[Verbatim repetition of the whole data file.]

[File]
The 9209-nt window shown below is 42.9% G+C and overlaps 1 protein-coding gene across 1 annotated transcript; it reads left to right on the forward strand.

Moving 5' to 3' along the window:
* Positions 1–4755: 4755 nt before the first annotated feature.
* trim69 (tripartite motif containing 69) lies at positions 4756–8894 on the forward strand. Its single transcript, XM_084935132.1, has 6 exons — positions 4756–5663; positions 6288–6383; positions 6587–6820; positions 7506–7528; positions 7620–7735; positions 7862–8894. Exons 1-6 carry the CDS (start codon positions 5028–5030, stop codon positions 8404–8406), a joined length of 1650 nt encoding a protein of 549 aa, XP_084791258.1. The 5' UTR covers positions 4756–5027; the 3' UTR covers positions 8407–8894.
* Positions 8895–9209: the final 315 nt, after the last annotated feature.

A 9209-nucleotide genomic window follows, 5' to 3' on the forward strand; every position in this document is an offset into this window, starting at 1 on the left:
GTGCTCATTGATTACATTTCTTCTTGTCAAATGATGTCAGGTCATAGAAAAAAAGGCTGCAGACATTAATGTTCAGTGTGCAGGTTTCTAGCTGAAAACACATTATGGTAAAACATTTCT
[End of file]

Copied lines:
The 9209-nt window shown below is 42.9% G+C and overlaps 1 protein-coding gene across 1 annotated transcript; it reads left to right on the forward strand.

Moving 5' to 3' along the window:
* Positions 1–4755: 4755 nt before the first annotated feature.
* trim69 (tripartite motif containing 69) lies at positions 4756–8894 on the forward strand. Its single transcript, XM_084935132.1, has 6 exons — positions 4756–5663; positions 6288–6383; positions 6587–6820; positions 7506–7528; positions 7620–7735; positions 7862–8894. Exons 1-6 carry the CDS (start codon positions 5028–5030, stop codon positions 8404–8406), a joined length of 1650 nt encoding a protein of 549 aa, XP_084791258.1. The 5' UTR covers positions 4756–5027; the 3' UTR covers positions 8407–8894.
* Positions 8895–9209: the final 315 nt, after the last annotated feature.

A 9209-nucleotide genomic window follows, 5' to 3' on the forward strand; every position in this document is an offset into this window, starting at 1 on the left:
GTGCTCATTGATTACATTTCTTCTTGTCAAATGATGTCAGGTCATAGAAAAAAAGGCTGCAGACATTAATGTTCAGTGTGCAGGTTTCTAGCTGAAAACACATTATGGTAAAACATTTCT